The 250-seat New Century Theatre isn't the first venue that comes to mind when you think of a place to stage a Broadway musical, but Shoot the Glass Theater makes it a perfect home for Company, Stephen Sondheim's cozy comedy about a perpetual third wheel who bounces among his married friends' homes.
New Century Theatre
Bobby (Ryan Nielson) borrows both physical and emotional couch space from his friends as he wrestles with his own feelings about marriage. Turning 35, Bobby is everyone's favorite friend to drink with and to flirt with. The five couples in Bobby's life would all like to see him happily wed, but their positions are complicated by the fact that their own relationships demonstrate just how unsettled "settled down" can be.
One of the many charms of this 1970 musical is that George Furth's book dispenses with a conventional plot. That frees Sondheim, who wrote the music and lyrics, to focus on small encounters and character observations, unencumbered by forced exposition. Director William Pacholski knows what this show does best, and his staging is fluid without glossing over the awkward moments and open questions.
A new company with a process "focused primarily on actors," Shoot the Glass is off to a promising start with Company, their second show. (The first was Rabbit Hole, presented this past summer at Dreamland Arts.) The cast wear their characters as comfortably as old shoes, with the women in particular reveling in the humor and the pathos.
Sarah (Dorothy Owen), who's picked up on the era's karate craze, is an energetic foil to her easygoing husband Harry (Daniel Greco). Joanne (Emily Jansen, perpetually wearing a facial expression of infinite irony) likes to test her patiently doting third husband Larry (Doug Petty). Jenny (Quinn Shadko) is a nice girl who might just be ready for a walk on the wild side after her husband David (Kyler Chase) gets her to toke up, while Susan (Sarah Zuber) and Peter (Eric Heimsoth) love each other so much, they get a divorce to prove it.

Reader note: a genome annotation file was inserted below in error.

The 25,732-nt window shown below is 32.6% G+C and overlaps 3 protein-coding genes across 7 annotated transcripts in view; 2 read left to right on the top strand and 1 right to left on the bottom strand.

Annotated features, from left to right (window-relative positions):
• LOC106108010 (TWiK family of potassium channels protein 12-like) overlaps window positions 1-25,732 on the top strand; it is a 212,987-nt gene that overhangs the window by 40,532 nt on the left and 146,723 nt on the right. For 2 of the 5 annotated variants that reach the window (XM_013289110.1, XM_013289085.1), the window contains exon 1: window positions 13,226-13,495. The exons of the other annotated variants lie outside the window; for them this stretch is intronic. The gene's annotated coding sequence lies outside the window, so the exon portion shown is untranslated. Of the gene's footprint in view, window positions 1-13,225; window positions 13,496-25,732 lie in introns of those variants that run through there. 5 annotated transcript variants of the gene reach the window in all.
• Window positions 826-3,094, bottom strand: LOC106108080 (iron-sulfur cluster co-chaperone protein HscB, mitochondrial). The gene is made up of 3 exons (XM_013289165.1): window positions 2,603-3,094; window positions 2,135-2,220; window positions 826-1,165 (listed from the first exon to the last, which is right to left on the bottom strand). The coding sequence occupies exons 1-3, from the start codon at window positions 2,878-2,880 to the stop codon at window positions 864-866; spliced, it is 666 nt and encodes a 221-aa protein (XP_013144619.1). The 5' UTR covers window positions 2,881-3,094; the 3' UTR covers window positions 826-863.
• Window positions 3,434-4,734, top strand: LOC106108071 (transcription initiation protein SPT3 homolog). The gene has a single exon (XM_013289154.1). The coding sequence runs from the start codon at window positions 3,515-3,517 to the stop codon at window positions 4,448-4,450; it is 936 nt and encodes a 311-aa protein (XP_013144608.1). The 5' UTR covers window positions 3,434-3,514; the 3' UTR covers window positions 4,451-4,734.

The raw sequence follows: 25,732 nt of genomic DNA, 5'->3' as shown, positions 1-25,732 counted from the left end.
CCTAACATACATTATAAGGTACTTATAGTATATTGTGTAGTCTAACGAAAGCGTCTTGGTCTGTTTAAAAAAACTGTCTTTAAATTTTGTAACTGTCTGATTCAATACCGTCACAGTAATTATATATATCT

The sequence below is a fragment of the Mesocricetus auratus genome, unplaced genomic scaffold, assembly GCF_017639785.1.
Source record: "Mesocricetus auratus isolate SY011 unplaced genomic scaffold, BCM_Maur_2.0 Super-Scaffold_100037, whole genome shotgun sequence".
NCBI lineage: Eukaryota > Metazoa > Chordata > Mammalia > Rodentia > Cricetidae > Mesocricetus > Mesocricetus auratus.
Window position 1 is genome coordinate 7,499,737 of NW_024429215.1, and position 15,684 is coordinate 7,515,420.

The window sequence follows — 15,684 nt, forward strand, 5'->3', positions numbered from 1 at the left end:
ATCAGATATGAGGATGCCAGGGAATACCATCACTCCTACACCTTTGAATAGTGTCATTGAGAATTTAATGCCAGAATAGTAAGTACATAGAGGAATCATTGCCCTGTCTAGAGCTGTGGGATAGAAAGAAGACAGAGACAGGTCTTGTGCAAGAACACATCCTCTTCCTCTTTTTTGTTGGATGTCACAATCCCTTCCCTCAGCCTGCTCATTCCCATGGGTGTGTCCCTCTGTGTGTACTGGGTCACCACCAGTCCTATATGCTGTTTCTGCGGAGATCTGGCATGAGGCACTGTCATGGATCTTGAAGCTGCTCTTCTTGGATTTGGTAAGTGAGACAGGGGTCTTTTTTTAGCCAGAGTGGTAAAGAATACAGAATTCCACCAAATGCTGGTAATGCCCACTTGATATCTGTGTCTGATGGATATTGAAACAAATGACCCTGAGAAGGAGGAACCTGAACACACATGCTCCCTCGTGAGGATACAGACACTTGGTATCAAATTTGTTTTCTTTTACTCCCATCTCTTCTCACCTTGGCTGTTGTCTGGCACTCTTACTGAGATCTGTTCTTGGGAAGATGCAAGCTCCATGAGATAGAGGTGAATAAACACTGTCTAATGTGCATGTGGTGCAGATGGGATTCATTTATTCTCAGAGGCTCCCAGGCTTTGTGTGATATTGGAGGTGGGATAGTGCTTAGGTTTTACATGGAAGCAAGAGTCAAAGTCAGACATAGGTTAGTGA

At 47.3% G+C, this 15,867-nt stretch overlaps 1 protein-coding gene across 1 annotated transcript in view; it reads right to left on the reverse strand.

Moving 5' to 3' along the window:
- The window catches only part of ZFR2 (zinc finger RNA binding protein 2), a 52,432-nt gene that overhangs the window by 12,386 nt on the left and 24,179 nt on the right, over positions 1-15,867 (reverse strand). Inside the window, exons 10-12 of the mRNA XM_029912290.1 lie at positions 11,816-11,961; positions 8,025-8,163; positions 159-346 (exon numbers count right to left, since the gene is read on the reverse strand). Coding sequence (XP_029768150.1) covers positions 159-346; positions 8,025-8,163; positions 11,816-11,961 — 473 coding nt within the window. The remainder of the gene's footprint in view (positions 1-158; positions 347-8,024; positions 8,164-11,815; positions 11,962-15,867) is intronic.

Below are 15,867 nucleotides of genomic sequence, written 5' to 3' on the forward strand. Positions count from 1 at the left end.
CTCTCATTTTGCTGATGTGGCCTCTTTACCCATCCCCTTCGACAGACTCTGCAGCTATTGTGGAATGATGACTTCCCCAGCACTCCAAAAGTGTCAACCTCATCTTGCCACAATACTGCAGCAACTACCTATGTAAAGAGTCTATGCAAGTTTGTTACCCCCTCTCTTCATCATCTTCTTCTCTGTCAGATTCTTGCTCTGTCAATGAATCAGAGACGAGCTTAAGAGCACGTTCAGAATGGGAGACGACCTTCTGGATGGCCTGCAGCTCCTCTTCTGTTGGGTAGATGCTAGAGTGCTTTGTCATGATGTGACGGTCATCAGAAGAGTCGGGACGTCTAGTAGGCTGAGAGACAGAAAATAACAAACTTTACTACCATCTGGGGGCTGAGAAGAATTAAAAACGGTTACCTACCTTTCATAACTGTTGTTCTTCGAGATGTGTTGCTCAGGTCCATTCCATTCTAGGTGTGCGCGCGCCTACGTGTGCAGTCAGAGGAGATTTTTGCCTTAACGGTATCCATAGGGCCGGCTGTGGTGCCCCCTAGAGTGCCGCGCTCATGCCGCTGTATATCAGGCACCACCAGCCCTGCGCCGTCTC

The most fully-developed relationship among Bobby's friends is that of love-sodden Paul (Joseph Hitchcock) and his fianceé Amy (Kaitlin Klemencic), whose wedding-day cold feet might have something to do with her attraction to the best man -- guess who. We also meet three of Bobby's girlfriends: progressive-minded Marta (Alice McGlave), long-suffering Kathy (Lizzie Rainville), and simple-minded flight attendant April. Karissa Lade finds a warm humanity in that disappointingly stereotyped character, and "Barcelona," her tender duet with Bobby, is a musical highlight.
Nielson has the right look for Bobby and demonstrates a nice touch with his character, but the portrayal could be more sharply defined: When it comes time to build dramatic momentum for his climactic solo, it's too little, too late. Still, it's a generous performance in the sense that he leaves space for his castmates to shine -- and they do.
An added source of enjoyment is music director Randy Buikema's small pit band, who are positioned behind the stage and become part of the action. When they're not interacting with the characters (in one case, even finishing an abandoned drink), it's fun just to watch the players react to the onstage shenanigans.
The set is virtually nonexistent, leaving lots of room for Lauri Kraft's varied and amusing choreography. The costumes are attractive, and help to define the characters (a dignified jacket for the mature Larry, a short springy dress for the neurotic and vibrant Amy). Though some of the production's updates to this material are welcome, it nonetheless seems a missed opportunity to set the show in the present, when its preoccupations are so redolent of its era.
Sondheim's famously fast-paced, complex songs are like Olympic gymnastics routines: Executing them properly takes lots of practice and great concentration, but if they're not executed with style and personality, it's all for naught. The Shoot the Glass cast don't quite stick every landing, but they get such high marks for expression that this Company earns a gold medal.